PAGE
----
Infant Constipation

Normal, healthy infants do not need to have a bowel movement every day. Infants may go up to a week without a bowel movement though breast fed babies may have five to ten “seedy” bowel movements in a day. There is wide variation between children. As long as the stool that is passed is soft, the baby is not constipated regardless of frequency. Constipation means painful bowel movements that are difficult to pass and noted to be large and hard or ball-like in appearance. Remember, some grunting, groaning and fussing is normal and is not always a sign of constipation.

If your 6 to 18 month old infant has difficulty with painful, large, or hard bowel movements usually diet changes are indicated. Baby foods can constipate a child due to little non-digestible residue. Foods that contain non-digestible material such as vegetables (except squash and carrots) and fruits (especially prunes) will increase the frequency of bowel movements. Cereals, squash, carrots and meat are the most constipating. Introduction of whole milk is often associated with less frequent, more firm stools.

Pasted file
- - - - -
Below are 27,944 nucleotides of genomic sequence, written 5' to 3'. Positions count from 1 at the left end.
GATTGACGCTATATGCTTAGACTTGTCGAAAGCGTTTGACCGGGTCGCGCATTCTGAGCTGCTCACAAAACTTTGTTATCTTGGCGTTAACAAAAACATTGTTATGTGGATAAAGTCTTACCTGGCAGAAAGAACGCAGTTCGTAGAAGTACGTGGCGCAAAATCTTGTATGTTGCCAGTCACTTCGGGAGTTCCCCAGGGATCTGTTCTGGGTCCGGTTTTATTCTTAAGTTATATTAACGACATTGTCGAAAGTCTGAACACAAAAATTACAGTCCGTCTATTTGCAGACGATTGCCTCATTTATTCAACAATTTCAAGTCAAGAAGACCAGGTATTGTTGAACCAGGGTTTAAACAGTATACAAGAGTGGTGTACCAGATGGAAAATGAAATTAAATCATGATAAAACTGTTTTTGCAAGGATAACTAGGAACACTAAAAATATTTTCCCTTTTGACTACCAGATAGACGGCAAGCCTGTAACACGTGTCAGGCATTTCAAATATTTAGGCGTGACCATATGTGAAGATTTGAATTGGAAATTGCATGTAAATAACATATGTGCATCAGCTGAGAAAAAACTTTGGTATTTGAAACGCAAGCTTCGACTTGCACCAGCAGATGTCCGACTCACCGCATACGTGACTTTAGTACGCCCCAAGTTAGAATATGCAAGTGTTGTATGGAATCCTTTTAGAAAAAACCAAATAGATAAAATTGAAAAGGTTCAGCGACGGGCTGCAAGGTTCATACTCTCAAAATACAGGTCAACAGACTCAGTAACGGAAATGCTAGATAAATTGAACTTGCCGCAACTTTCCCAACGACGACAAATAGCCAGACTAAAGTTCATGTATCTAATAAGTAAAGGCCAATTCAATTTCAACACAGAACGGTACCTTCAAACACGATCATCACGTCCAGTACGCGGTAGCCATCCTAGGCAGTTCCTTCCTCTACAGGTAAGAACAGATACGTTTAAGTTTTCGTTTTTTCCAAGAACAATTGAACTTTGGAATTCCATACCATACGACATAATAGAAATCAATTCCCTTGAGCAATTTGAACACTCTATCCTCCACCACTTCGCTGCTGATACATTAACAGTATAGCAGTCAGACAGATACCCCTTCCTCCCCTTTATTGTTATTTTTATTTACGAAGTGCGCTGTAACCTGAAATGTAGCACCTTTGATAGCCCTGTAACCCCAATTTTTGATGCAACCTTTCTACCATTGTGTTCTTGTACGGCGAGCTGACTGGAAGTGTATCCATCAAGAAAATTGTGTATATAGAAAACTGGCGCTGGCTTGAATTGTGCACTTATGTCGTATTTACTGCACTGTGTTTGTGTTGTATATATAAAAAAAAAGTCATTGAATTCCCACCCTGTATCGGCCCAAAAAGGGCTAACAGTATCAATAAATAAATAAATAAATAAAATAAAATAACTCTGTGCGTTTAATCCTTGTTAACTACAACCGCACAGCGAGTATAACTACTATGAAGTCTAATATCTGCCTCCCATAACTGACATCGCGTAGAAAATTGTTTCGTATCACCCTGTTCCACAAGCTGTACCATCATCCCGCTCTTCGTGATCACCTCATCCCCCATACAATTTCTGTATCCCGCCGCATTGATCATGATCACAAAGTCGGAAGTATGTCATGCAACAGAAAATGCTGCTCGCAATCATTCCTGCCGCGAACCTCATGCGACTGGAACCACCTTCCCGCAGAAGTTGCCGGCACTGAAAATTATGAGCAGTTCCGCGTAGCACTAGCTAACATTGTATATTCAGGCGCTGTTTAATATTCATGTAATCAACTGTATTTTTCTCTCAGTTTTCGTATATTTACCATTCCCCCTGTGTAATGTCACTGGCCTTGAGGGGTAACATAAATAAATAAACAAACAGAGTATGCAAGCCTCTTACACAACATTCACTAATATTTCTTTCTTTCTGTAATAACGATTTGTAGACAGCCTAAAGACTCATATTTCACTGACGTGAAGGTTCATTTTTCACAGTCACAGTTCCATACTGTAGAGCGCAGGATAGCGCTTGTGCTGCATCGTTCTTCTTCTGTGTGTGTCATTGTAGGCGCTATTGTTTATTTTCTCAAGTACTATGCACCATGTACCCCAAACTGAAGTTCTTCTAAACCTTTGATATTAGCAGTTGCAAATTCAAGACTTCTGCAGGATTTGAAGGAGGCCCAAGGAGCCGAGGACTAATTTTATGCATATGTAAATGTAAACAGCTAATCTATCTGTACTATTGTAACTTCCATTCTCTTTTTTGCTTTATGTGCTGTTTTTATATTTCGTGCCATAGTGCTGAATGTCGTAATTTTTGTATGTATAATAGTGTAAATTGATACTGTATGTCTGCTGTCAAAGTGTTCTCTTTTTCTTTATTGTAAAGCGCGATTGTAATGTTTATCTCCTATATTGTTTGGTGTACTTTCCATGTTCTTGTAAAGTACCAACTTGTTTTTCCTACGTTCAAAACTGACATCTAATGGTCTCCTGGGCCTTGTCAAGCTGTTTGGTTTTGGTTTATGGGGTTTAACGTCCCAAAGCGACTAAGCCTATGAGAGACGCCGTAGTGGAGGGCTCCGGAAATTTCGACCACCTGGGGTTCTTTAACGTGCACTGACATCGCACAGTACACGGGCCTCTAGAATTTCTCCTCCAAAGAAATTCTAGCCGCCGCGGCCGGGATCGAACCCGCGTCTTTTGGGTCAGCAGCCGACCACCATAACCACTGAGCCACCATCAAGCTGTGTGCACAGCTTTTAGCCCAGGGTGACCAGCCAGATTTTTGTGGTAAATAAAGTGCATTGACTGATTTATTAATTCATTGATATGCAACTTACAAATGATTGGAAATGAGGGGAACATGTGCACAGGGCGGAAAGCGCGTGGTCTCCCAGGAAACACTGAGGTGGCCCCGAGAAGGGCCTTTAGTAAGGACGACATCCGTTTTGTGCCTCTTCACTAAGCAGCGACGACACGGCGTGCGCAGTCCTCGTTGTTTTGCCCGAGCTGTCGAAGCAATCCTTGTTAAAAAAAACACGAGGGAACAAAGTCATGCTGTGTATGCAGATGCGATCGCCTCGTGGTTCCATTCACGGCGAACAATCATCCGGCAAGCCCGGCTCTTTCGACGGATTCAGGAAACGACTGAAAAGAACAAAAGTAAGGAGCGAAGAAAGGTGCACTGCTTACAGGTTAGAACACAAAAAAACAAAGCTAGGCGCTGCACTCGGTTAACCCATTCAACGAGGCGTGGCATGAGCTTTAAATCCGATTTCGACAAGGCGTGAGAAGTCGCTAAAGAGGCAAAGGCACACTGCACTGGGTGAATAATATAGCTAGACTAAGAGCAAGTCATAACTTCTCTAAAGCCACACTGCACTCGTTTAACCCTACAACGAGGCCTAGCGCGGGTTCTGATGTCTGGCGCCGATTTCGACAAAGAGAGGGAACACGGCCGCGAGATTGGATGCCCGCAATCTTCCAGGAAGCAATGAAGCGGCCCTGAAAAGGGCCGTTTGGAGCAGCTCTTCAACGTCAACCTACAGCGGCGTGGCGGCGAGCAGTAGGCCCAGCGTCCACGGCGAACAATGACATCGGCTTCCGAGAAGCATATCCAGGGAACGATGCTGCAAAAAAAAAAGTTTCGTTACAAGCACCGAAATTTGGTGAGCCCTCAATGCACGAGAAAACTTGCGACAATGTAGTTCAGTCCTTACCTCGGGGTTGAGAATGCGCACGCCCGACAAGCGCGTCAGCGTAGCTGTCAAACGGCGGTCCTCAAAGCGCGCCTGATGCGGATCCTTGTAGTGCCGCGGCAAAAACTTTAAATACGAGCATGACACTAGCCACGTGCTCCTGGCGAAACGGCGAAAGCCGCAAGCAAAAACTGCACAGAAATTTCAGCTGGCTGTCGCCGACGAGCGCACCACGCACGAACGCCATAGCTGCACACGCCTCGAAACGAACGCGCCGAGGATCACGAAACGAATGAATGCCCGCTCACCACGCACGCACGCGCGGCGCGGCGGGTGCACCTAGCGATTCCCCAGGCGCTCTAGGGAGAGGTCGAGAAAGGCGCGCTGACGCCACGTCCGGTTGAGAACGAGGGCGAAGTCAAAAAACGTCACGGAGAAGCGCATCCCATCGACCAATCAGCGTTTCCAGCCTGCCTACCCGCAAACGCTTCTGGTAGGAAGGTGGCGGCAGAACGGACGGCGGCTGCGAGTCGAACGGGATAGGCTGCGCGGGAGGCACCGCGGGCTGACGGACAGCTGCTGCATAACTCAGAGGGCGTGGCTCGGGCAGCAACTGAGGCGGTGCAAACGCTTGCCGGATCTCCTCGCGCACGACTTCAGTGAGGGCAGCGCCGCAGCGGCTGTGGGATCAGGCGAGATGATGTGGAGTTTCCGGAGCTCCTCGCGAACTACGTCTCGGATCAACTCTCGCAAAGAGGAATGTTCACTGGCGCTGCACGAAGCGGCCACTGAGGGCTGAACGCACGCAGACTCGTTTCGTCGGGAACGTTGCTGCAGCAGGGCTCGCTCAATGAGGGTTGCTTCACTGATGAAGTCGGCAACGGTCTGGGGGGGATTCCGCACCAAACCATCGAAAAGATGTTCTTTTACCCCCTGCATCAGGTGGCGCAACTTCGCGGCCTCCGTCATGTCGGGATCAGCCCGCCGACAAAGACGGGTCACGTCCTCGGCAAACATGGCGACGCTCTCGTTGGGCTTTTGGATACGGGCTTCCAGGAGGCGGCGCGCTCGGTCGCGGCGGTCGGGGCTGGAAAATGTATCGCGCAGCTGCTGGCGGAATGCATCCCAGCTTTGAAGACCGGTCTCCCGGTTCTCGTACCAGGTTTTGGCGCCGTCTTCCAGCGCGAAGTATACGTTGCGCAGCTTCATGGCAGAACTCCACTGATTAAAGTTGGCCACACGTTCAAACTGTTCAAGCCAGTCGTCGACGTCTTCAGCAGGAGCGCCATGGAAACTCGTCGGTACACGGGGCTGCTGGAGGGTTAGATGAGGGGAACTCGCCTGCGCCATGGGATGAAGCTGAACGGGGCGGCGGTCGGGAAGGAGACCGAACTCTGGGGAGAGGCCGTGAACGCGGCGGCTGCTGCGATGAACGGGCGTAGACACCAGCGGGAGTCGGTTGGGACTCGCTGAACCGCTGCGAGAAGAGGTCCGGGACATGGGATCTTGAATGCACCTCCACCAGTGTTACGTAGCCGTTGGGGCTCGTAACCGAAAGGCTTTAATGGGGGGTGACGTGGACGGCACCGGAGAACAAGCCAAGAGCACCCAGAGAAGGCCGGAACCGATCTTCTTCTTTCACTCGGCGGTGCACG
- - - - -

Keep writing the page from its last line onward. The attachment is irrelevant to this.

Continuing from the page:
Refer to our website for information on treating constipation in toddlers and older children.

You may try the following for treating infant constipation:

  • Increase fluid intake by adding additional water in between feeding. One to two ounces twice daily is usually sufficient.
  • Add one teaspoon of dark Kayro syrup to a bottle of formula once or twice daily.
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